Levithan and Merrell (2006) indicate everyone identified as gay, lesbian, transgender, bisexual, or queers (LGBTQIA) has a set of life experiences and single-story—eluding the classical character appropriated the LGBTQIA society. As the story of children’s and adolescent literature concerning LGBTQIA characters rises continually, most titles usually focus on a single end of the LGBTQIA rather than the enormous diversity (Morris, 2019). For instance, LGBTQIA text might predominantly represent white gays who are middle-class standards as opposed to individuals from other social classes, ethnicities, sexual orientations, races, or gender identities. Also, characters in LGBTQIA text are usually portly exaggerated gender or nonconformity characters than others (Corey-Boulet, 2019). Depictions of LGBTQIA people have mostly been presented in the films. However, due to varying levels of prejudice and censorship against the LGBTQ+ society, the representations have a complicated, frequently coded, and long history on the screens. For instance, gay characters are often used as laughs or not explicitly stated to be queer in most Hollywood films.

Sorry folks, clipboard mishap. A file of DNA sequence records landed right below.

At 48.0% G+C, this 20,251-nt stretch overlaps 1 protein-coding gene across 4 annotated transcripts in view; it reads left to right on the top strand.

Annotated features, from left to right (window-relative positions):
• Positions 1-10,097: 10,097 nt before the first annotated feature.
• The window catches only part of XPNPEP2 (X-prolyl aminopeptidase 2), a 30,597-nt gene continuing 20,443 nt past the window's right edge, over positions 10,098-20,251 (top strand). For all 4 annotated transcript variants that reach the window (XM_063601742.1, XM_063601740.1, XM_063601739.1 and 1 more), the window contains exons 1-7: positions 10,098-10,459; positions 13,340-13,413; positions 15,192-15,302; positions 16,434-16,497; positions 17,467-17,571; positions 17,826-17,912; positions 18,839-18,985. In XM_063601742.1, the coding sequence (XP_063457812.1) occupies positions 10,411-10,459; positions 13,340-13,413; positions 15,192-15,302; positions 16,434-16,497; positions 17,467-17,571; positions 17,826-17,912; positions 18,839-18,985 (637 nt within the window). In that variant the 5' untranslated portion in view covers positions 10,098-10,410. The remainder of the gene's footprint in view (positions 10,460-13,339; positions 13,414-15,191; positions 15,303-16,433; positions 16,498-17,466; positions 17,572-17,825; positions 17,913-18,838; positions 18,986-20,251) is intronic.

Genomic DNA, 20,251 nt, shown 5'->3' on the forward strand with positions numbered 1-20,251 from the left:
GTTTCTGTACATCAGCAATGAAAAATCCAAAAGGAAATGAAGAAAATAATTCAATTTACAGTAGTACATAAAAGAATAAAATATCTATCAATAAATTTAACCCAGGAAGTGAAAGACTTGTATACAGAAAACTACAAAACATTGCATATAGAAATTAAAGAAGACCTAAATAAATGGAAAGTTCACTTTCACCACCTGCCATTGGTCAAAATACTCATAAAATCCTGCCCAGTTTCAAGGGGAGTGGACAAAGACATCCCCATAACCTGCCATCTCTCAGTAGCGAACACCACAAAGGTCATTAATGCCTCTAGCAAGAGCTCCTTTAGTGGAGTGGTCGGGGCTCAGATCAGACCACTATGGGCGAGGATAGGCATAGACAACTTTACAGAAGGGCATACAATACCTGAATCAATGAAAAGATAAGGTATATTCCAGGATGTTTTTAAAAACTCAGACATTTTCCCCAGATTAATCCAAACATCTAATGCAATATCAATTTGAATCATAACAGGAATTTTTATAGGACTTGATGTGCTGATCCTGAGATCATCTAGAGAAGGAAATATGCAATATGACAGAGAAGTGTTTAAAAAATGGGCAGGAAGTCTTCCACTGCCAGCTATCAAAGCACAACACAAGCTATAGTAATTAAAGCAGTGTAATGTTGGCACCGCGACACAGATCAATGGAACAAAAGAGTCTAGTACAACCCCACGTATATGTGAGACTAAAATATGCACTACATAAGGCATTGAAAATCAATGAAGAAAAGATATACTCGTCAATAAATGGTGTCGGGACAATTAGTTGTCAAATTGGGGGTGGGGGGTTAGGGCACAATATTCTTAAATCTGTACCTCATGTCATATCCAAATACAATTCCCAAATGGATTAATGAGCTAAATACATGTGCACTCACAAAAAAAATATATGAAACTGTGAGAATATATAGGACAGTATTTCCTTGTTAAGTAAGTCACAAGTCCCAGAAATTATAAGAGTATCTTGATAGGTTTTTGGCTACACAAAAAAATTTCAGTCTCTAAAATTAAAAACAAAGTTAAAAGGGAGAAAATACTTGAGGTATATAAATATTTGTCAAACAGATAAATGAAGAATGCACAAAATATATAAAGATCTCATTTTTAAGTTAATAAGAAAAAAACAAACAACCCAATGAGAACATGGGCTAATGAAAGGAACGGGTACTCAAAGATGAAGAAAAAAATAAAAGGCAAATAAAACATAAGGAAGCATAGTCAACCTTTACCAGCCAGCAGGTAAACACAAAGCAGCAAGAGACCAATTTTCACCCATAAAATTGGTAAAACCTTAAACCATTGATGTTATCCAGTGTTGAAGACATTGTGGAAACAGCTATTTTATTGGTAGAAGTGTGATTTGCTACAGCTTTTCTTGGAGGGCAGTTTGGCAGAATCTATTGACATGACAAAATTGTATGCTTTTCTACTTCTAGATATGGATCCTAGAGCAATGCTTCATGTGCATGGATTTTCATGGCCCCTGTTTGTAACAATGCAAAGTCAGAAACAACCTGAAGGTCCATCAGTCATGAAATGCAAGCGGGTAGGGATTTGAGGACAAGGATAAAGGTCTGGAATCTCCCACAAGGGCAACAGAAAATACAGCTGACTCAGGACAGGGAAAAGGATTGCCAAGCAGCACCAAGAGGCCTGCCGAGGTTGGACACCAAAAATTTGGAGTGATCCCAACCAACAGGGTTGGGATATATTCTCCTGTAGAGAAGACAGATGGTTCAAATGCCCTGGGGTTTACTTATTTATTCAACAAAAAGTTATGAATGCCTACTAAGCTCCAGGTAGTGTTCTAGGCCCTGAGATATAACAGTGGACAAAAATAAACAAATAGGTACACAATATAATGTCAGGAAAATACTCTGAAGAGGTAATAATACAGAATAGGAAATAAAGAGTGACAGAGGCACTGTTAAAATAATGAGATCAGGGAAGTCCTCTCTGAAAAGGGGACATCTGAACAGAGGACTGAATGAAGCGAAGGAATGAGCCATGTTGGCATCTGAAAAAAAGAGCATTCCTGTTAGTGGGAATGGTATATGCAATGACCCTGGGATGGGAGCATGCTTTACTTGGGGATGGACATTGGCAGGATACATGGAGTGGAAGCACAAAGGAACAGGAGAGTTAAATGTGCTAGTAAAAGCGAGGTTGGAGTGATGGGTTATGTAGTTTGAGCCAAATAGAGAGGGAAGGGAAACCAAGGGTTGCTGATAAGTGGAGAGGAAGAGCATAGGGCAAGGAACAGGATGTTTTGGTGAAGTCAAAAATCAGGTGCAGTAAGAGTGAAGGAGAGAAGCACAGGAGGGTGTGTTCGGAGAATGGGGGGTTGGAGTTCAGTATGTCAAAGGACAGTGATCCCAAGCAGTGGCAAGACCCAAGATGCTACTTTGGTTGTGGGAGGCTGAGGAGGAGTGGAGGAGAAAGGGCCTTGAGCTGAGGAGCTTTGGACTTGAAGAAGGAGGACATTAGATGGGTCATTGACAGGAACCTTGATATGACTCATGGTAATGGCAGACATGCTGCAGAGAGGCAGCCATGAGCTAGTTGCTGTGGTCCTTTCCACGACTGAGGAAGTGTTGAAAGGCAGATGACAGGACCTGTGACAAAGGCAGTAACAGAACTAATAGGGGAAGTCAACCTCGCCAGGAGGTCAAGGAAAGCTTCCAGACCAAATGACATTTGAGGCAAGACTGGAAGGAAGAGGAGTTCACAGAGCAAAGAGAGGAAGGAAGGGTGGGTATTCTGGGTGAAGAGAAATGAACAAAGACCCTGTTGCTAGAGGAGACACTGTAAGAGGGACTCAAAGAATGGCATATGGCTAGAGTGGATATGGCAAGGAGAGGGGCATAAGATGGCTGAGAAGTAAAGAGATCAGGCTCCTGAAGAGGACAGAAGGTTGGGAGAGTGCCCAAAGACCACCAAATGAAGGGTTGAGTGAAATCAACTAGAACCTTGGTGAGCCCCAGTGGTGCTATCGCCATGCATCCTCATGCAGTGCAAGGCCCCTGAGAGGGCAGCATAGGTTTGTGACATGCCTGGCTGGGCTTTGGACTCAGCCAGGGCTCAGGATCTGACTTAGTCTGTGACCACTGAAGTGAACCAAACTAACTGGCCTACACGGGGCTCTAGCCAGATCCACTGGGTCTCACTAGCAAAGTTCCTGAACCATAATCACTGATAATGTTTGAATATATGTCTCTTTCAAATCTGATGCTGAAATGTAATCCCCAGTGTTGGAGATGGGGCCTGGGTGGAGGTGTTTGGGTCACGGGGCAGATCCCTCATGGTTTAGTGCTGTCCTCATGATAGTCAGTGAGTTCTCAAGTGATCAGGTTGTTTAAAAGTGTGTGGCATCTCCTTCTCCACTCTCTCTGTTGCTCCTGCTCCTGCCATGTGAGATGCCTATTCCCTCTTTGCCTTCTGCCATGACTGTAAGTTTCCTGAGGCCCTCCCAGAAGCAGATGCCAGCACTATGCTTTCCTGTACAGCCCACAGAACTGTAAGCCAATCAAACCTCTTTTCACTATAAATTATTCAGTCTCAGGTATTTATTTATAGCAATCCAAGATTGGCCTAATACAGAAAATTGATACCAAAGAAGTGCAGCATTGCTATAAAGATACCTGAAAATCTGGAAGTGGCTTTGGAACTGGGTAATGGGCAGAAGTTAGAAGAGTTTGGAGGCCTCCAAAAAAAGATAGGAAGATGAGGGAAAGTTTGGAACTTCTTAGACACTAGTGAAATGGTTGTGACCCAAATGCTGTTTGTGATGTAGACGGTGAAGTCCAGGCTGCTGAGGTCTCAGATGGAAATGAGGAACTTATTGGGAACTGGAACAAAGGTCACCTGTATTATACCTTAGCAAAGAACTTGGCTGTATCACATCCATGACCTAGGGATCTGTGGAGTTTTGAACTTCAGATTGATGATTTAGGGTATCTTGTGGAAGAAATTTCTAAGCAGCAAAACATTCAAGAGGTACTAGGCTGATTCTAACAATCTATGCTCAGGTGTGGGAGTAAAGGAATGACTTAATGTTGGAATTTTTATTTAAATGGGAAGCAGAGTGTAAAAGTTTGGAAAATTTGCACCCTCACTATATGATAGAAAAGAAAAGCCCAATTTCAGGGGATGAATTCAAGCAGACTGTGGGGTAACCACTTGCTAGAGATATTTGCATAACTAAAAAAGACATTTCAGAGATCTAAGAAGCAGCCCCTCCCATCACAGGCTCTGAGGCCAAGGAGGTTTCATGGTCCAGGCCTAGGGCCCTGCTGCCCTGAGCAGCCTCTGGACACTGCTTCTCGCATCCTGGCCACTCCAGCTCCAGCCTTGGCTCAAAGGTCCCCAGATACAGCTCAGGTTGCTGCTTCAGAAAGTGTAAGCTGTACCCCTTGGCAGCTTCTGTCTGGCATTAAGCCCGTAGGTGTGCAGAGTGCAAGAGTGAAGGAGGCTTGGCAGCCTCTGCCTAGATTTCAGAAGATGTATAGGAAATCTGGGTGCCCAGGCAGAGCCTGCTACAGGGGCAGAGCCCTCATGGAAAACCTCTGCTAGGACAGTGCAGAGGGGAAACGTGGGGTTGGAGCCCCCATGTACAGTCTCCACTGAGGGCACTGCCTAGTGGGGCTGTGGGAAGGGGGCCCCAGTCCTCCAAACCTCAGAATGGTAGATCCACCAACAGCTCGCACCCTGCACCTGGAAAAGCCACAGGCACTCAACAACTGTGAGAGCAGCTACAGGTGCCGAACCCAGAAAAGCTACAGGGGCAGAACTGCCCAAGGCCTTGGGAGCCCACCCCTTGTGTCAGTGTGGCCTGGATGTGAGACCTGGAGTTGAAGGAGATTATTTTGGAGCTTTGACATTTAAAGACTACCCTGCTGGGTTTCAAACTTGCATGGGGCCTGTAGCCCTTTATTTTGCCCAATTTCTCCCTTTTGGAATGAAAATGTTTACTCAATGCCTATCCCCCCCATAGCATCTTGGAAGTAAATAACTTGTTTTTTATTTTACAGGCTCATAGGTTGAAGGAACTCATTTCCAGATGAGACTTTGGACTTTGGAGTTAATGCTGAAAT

A film by the name “The Gay Brother” represents two men dancing together. The film shows a subversion of standard male behavior. Hollywood often represents gay men and lesbians as homophobic and cruel. Increasing intersectionalism is atop one of the top priorities to boost diversity (Baumgartner et al., 2021). If the film contains many females, there could be many questions like could the actors be LGBTQIA? Another way to create variety is to avoid inclusion. There has been a lot of LGBTQIA inclusion; most of it was white men. Diversity makes better and new chances. Diversity benefits both minorities and non-minorities. Variety also gives voice to the voiceless and creates attention to underrepresented society.